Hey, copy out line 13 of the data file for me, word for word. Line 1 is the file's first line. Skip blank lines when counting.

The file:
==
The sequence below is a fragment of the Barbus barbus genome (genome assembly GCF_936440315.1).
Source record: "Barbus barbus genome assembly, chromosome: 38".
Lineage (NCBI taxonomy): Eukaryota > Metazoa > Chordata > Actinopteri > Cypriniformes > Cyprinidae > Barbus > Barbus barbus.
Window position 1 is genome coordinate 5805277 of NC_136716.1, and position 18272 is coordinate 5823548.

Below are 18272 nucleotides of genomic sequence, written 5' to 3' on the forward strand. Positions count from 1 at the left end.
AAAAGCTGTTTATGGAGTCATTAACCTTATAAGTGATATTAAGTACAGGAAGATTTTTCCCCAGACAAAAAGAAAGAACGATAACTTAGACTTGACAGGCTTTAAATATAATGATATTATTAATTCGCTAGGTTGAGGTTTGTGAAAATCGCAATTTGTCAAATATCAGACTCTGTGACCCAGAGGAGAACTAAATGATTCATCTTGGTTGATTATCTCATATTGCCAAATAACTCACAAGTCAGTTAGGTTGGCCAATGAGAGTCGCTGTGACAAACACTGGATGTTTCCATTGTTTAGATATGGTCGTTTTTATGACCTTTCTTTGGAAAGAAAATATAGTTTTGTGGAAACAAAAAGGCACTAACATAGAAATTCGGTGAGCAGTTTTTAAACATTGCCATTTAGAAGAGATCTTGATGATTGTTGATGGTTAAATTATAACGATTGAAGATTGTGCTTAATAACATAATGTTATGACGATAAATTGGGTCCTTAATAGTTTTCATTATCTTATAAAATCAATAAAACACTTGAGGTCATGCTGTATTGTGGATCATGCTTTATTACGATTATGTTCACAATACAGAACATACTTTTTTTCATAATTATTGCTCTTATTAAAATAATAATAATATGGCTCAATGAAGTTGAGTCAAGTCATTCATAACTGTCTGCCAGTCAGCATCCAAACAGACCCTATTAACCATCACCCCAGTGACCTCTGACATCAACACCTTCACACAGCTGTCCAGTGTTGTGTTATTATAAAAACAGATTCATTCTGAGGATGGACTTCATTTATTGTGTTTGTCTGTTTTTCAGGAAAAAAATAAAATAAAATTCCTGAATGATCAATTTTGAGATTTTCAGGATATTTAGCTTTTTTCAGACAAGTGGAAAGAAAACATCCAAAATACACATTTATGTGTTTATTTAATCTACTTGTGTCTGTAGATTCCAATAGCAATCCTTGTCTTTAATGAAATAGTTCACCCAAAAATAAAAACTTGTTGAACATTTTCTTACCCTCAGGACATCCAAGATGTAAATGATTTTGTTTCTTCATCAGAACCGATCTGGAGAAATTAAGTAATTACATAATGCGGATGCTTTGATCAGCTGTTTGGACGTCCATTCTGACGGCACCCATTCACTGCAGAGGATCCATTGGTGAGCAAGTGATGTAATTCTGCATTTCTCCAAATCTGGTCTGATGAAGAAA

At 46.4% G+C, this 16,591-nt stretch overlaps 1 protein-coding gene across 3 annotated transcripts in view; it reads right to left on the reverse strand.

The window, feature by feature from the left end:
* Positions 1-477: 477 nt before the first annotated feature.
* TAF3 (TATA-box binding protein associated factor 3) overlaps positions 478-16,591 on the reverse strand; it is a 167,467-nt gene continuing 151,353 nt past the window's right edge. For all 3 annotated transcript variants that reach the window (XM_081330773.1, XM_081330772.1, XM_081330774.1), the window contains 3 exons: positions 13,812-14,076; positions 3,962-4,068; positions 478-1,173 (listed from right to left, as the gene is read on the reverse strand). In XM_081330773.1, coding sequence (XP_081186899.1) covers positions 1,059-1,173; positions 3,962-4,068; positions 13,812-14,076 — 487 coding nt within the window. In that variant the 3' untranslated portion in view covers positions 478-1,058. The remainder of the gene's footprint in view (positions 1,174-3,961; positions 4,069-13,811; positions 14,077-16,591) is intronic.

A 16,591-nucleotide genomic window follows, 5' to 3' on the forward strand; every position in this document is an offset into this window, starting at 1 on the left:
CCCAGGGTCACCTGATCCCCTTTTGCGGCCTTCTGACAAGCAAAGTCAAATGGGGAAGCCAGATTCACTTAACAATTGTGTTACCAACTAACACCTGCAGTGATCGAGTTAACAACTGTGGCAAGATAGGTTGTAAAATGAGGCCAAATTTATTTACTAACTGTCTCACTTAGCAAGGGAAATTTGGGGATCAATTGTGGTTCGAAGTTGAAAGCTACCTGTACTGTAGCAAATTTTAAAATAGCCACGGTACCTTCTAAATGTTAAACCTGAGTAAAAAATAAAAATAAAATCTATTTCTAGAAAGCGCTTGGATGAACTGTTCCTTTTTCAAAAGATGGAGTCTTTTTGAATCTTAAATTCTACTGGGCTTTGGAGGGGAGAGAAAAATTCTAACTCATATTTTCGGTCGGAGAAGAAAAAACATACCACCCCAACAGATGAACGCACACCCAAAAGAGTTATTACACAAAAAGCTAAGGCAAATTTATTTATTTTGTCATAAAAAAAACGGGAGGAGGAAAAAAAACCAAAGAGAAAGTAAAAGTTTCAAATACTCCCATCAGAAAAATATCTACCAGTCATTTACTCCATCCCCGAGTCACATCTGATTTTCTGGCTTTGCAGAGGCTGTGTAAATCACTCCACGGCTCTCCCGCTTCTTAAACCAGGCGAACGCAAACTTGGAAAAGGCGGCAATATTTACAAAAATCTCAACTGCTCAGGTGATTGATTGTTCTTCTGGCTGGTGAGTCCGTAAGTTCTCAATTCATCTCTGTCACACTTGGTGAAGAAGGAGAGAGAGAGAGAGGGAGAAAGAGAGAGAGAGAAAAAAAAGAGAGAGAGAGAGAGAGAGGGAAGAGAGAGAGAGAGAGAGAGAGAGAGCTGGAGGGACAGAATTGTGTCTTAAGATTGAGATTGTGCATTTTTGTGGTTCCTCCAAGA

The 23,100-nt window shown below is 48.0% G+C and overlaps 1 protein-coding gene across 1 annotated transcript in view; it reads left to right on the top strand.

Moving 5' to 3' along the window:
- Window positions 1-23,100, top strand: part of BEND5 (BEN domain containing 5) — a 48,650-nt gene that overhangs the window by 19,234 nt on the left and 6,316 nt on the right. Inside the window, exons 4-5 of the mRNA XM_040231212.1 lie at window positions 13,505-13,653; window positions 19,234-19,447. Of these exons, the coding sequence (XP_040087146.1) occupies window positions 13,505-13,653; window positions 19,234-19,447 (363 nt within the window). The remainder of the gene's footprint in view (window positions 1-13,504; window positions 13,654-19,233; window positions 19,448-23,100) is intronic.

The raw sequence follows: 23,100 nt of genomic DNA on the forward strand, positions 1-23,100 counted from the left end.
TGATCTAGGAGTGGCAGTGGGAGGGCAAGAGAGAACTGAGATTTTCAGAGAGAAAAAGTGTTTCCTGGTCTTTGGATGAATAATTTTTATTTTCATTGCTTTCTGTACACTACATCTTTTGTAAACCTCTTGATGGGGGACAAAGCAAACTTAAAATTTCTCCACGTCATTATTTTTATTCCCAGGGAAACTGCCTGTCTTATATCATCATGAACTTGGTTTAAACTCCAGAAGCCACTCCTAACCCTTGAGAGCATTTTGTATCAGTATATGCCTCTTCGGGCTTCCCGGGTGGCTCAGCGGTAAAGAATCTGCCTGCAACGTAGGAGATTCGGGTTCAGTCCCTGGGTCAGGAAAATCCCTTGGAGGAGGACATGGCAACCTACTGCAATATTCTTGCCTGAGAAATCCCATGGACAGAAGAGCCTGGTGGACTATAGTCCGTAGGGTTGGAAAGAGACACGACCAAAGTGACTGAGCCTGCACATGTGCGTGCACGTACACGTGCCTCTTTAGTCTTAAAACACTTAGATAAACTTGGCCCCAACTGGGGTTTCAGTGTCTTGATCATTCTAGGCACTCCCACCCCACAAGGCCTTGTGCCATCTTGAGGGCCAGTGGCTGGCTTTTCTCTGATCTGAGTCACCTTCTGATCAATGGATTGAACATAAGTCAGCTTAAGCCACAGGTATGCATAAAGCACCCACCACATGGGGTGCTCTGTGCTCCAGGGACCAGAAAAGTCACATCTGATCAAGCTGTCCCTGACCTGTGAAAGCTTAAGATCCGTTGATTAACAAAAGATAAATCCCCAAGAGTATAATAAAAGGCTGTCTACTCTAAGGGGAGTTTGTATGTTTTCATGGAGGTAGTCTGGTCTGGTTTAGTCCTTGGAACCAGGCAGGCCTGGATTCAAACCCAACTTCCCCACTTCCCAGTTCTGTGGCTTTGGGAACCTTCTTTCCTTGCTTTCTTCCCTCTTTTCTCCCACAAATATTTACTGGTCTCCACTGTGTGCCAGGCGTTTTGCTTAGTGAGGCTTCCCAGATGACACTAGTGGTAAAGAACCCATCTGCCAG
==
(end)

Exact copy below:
The 23,100-nt window shown below is 48.0% G+C and overlaps 1 protein-coding gene across 1 annotated transcript in view; it reads left to right on the top strand.